DJ Krush

With Faust & Shortee and Still Life. Thursday, December 6, at the Funky Buddha.

Ocean's Eleven
DJ Krush
DJ Krush
With a record and a mixer, Japan's DJ Krush has sought to evolve the turntable from a simple device that re-creates sound to one that generates and unites new forms of it. Splitting from Japanese hip-hop outfit Krush Posse in the early '90s, Krush soon dropped his first solo experiment, Strictly Turntablized, a steamy brew of straggling hip-hop beats and abstract jazz. Krush has since followed Turntablized with four groundbreaking albums that mingle live instrumentation, divergent musical styles, and a determination to give hip-hop a more transcontinental feel. His latest voyage, Zen, is the consummation of this methodology.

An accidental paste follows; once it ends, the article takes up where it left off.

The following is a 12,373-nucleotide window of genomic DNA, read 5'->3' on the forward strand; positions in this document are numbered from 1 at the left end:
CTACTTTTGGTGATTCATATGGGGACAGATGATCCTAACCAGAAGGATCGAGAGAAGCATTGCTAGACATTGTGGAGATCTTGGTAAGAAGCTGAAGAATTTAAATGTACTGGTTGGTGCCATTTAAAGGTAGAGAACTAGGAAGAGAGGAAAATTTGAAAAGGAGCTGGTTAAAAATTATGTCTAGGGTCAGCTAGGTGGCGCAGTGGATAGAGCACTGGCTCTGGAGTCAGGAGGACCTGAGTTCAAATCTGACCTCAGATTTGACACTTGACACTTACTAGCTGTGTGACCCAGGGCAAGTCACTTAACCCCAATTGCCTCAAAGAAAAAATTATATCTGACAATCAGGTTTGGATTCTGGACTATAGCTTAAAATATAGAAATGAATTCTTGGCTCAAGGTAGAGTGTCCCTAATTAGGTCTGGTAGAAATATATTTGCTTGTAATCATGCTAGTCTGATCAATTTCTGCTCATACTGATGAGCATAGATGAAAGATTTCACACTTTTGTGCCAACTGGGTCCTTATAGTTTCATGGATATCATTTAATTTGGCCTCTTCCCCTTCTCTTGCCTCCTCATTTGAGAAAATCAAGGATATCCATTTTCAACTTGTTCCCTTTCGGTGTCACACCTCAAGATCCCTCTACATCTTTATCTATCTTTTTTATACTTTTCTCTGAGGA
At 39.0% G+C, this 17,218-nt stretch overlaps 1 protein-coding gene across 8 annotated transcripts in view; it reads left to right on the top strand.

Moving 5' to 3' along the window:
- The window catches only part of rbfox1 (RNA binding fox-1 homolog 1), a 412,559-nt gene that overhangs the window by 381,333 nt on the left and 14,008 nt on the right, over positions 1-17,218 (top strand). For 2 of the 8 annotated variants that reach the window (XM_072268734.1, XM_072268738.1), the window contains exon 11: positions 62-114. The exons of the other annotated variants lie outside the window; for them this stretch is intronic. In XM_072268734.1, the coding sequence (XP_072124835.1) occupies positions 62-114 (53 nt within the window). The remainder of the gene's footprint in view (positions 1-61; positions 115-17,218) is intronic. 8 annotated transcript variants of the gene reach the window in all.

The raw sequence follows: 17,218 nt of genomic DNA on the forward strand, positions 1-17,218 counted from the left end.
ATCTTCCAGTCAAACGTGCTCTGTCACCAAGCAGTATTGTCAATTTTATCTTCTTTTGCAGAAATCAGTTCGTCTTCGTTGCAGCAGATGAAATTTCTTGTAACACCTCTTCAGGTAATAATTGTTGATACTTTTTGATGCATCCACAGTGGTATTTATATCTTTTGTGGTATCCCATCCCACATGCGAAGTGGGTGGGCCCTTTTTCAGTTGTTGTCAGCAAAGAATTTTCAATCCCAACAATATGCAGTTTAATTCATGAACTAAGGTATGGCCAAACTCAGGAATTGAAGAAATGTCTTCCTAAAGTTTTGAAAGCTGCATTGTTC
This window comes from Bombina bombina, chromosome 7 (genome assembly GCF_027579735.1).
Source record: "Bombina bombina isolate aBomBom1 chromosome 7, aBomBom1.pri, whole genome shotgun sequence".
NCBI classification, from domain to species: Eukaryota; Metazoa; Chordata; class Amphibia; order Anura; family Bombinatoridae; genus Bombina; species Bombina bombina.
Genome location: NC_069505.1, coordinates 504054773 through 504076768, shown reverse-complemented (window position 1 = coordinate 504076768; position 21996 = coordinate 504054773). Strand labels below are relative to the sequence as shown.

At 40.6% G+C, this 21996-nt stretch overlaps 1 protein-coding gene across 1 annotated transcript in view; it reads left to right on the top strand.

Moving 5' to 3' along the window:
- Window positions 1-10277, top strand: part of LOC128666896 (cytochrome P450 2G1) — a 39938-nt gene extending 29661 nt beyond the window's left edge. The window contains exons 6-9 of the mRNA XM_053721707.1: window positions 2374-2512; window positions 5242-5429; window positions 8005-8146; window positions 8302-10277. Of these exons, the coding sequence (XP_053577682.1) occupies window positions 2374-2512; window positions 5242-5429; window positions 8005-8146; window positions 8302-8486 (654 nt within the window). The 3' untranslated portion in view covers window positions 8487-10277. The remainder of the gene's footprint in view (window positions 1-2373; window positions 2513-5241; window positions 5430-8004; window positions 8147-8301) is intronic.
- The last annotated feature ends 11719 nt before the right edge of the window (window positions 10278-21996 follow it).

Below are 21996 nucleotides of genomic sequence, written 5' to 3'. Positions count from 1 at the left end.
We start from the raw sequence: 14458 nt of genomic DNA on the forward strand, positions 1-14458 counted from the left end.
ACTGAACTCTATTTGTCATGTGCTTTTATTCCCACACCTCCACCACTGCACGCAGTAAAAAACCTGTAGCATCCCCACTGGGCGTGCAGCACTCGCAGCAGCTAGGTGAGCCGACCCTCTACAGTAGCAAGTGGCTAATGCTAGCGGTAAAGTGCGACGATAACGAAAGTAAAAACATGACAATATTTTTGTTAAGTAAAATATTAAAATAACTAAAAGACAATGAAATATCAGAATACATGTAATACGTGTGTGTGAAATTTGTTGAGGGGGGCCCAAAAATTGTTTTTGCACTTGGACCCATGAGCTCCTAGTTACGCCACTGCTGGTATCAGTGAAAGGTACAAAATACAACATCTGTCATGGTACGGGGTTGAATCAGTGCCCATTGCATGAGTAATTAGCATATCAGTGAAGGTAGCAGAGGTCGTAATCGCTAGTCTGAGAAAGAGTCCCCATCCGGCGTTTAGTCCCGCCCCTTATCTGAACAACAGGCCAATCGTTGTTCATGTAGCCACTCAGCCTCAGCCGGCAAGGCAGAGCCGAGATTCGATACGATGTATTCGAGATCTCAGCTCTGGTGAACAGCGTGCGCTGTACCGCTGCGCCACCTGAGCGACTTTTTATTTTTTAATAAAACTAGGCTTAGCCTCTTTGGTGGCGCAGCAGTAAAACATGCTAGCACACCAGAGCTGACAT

As mainstream and accessible as 1995's Meiso, Zen succeeds in balancing Krush's sluggish, smokehouse translation of hip-hop with a host of worldly collaborators. Equipped with such forward-thinking hip-hop wordsmiths as the Roots' Black Thought and soul singers like Zap Mama, Krush roams over hip-hop landscapes, weaving in jazz and Asian samples while giving each vocalist free range to explore alternately sinister and vestal surroundings.

Other musical philosophies explored on Zen encompass instrumental mergers between Krush and the likes of African drummer Tunde Ayanyemi and, most notably, Japanese trumpeter Kazufumi Kodama. Krush partners with the latter on "Day's End," where he actualizes his formula for variety and sound by playing an ambling Tony Williams to Kodama's pensive Miles Davis. With nearly a dozen such collaborations on his latest, Krush has seemingly lost his sense of "I" on Zen, abandoning his ego at a time when it should never be bigger.

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